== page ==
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4 Ways Change Affects My Mental Illness

Recently featured on The Mighty

In the last five years, I have discovered that change is a trigger for my bipolar disorder symptoms. Shortly after I got engaged, married, gave birth and bought a house, I experienced difficult times, despite the fact that all of these events were positive. Once again, life is changing and I’m struggling.Our son started preschool a few weeks ago and ever since then, my moods have been all over the place. I’m up one minute, down the next and anxious due to the fact that I feel the fluctuations. I always fear that my stability is slipping away. I didn’t expect this life event to throw me off so much. On the surface, it didn’t seem like a major change in life, but as I take a closer look, I’m starting to see some triggers that have come along with the change.

1. Sleep

Most people with bipolar disorder may know how critical sleep is. I have to get up almost two hours earlier than I have been used to and I have difficulty falling asleep earlier at night to compensate for the lost hours. As a result, my energy levels have been low and that sluggish feeling sets off the depressed mood for me. In order to get energy, I have been drinking more coffee, but then I get more anxious. It becomes a vicious cycle.

2. Routine

Since I work from home, I haven’t had to be anywhere at a certain time on a regular basis in almost three years. With the exception of appointments or toddler gym class, my routine has been pretty flexible. Now I have to be sure that the two of us are up, he is fed, cats are fed and we get out the door at a certain time three days a week. As much as I try to prepare the night before, I still find myself rushing, which leads to stress.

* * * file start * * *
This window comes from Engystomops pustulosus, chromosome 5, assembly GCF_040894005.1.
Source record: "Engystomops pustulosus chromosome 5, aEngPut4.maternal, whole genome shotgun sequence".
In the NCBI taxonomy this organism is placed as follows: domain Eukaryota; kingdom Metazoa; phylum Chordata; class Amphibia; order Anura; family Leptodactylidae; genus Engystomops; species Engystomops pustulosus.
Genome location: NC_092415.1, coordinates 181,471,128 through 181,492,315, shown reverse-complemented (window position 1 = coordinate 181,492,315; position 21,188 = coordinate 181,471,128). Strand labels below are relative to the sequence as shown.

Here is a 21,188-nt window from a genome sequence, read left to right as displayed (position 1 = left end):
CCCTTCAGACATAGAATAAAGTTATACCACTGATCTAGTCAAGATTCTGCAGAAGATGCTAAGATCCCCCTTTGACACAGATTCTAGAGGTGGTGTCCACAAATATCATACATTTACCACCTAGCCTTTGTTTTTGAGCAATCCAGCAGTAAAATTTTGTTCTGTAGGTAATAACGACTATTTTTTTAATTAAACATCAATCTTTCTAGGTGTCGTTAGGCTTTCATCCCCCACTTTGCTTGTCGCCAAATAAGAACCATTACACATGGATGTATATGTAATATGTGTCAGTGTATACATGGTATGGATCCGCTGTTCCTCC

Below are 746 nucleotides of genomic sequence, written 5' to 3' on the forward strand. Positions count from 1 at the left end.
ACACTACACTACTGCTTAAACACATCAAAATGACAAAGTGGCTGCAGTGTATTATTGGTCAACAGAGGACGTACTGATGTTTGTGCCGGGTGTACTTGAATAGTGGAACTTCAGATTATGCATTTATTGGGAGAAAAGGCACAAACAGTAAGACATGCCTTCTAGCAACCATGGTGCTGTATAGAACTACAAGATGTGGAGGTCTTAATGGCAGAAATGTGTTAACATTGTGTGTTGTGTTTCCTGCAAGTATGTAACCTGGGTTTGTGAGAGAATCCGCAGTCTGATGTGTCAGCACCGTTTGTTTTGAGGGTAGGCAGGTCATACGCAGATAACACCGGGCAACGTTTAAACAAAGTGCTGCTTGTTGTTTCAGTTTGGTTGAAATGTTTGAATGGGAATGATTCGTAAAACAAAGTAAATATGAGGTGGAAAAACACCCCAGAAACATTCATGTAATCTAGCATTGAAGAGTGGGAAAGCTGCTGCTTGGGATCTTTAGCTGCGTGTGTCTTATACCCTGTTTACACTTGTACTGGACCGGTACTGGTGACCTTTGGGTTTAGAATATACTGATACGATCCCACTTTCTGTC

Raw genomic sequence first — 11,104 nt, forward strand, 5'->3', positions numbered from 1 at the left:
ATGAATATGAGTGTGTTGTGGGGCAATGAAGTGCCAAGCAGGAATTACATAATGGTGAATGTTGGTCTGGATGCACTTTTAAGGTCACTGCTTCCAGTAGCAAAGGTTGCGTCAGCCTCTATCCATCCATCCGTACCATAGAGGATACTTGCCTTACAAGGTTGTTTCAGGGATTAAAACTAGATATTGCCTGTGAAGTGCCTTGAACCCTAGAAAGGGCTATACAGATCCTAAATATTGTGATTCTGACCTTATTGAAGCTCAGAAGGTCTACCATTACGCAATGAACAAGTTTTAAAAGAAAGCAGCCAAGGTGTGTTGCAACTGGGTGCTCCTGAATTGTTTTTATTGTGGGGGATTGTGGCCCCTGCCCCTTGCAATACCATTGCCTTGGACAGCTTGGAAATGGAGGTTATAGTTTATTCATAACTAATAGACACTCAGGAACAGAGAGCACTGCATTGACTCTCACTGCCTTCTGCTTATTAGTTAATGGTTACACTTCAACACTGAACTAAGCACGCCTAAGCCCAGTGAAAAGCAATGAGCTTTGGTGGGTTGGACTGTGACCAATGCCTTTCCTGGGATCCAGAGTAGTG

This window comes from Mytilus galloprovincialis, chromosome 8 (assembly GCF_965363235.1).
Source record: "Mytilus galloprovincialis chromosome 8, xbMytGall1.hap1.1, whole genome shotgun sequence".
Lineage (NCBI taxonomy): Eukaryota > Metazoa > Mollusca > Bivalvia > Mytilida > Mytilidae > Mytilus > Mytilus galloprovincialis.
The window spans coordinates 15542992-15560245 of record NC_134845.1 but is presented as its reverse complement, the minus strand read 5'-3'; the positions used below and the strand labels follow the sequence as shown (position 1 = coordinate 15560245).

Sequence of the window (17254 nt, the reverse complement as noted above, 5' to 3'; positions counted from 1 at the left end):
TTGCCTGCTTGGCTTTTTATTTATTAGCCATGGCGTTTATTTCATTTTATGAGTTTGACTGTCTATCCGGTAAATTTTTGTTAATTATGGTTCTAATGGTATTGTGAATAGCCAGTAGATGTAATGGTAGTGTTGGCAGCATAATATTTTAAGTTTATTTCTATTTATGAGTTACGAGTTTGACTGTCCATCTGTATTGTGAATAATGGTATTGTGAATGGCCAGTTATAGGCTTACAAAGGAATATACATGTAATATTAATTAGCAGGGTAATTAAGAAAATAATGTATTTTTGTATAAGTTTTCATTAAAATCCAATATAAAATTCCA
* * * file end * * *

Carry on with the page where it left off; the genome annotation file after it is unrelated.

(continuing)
3. Passage of time

For me, I have always become anxious when I think about how quickly the time is passing as I watch my family members age. Now I see that the little tiny baby I held not too long ago hitting a new milestone. As excited as I am to watch him grow and learn, it tugs at my heartstrings, especially since I don’t know if I’ll ever experience the baby years again in the future.

4. New people

I’m naturally an introvert. I love being around people, but it can quickly drain me. Just as my son is meeting new people, I’m meeting all the parents. I have socialized more in the last two weeks than I have in ages. While I’m excited about the potential of making new friends, I get stressed. A part of me still feels like I’m in high school. Will people like me? Am I too boring? Maybe they can tell I have a mental illness and they’ll think I’m “crazy!”

Although these thoughts are irrational, they fuel negative emotions and more stress.I hate being this sensitive to life events and I get frustrated, but I guess I have to be kind to myself. I wouldn’t judge anyone else who feels like I do, so why should I judge myself?


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